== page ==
Statistics have shown that up to 60,000 Iraqis leave their home each month. Unintended as it may be, war zones are prone to causing civilian fatalities and Iraq’s has been one of monumental size. Hanna is one of those whose family has been devastated. Her two daughters, both under 10, caught an illness that left them with severe physical deformities. With their limited medical supplies, the doctors were unable to save the girls. Hanna’s grief was unbearable. Taking her remaining children - her son and eldest daughter, Hanna moved into rented accommodation. With no income except for charitable donations, she has scarcely able to maintain her home. Struggling to survive has become a way of life for Hanna and her children.

The HRF picked up Hanna’s story and brought it to the forefront, determined to not let her suffer in silence. Providing help is of course the fundamental function of an aid organisation. The HRF, however, want more than to temporarily supply relief; believing instead that it is imperative that stories like Hanna’s remain predominant in the minds of others; encouraging not only donations, but compassion in a time of environmental, social and political chaos in many places around the world.




Swat, Pakistan

After mounting pressure from the US government to tackle the Taliban insurgence in the North-West region of Swat, the Pakistani government forced millions to abandon their homes and seek refuge in neighbouring towns. The administrators of aid in Nowshera, Swabi and Mardan declared an emergency during the unexpected operation, resulting in schools and civil service buildings being converted into temporary shelters. More than 2.7million people were displaced from their homes, many of whom are still in refugee camps, unable to return with limited or no transportation available.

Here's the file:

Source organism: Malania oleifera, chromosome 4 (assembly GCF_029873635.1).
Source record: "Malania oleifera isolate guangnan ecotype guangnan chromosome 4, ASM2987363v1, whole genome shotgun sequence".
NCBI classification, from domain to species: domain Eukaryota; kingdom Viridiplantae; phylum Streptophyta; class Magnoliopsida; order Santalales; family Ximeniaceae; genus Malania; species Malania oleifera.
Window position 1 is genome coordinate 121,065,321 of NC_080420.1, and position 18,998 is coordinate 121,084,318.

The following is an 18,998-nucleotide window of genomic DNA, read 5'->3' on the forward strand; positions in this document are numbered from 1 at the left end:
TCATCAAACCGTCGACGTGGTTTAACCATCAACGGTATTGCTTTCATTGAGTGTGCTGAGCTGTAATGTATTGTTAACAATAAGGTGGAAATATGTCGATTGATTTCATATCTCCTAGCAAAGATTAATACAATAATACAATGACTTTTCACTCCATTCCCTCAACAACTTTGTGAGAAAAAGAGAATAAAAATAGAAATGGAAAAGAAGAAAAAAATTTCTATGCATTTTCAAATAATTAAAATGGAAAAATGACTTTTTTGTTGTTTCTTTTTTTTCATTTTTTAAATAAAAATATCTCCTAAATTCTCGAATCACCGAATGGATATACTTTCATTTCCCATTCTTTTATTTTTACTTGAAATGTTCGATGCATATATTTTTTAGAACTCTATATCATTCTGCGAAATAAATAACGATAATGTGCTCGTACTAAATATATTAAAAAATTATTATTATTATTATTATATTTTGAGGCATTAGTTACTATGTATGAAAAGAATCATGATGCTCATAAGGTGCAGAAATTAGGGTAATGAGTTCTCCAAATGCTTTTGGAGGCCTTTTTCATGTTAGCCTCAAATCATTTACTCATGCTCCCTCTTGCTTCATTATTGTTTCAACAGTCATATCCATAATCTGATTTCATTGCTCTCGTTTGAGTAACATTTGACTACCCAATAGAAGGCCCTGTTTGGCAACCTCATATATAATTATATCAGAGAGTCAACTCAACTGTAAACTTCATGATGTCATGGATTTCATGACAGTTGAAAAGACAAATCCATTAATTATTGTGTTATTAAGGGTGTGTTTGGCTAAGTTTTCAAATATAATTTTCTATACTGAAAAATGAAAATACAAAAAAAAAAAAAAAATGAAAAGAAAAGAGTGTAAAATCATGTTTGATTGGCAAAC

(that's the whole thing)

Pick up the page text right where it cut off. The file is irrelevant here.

Due to the unexpected nature of the evacuation, the registration process for receiving relief from the government was left unused. Such was the fate of Qareebullah Shaikrullah who fled his home in Tehsil Kabal with his wife and two children desperately seeking shelter from the war. His village had become occupied by militants; the food supply was cut and survival became impossible. Having lost seven of his family members to the violence and unable to reach government registration centres due to the militant occupation, Qareebullah was left ineligible to get relief or seek refuge in any of the government-administrated camps.

The HRF, however, refused to base aid on a bureaucratic system during a time of such crisis. Recognising that over 85% of the displaced population were moving away from camps and towards the local people for food, clothing and shelter, the HRF provided sanitation facilities, medicines, food rations and other amenities. Through their commitment to improving living standards and ensuring that relief reaches those who truly are in need, the HRF managed to support approximately 122 Swat families. The HRF continue to undertake short-term rehabilitation and reconstruction. They are committed to working closely with local structures to ensure that relief reaches all those that need it without delay in areas of material devastation. Continuing to improve the living standards of those in need through long-term development programmes, their projects cover health, social and education issues. “So establish regular prayers; and give regular Charity; and obey the Messenger; That you may receive mercy.” Qur’an (The Light 24:56)

All things, material or otherwise do not belong to us: wealth is held by human beings in trust. The word zakat means both purification and growth. Our possessions are therefore purified when a part is set aside for those in need. This cutting back, like the pruning of plants, balances and encourages new growth. Charity is therefore not simply aid in the sense of helping another, but instead a balancing, purifying source in the world which at many times in history, has needed salvation from the very people who inhabit it.

For more information on the Human Relief Foundation, visit or call 01274 392 272.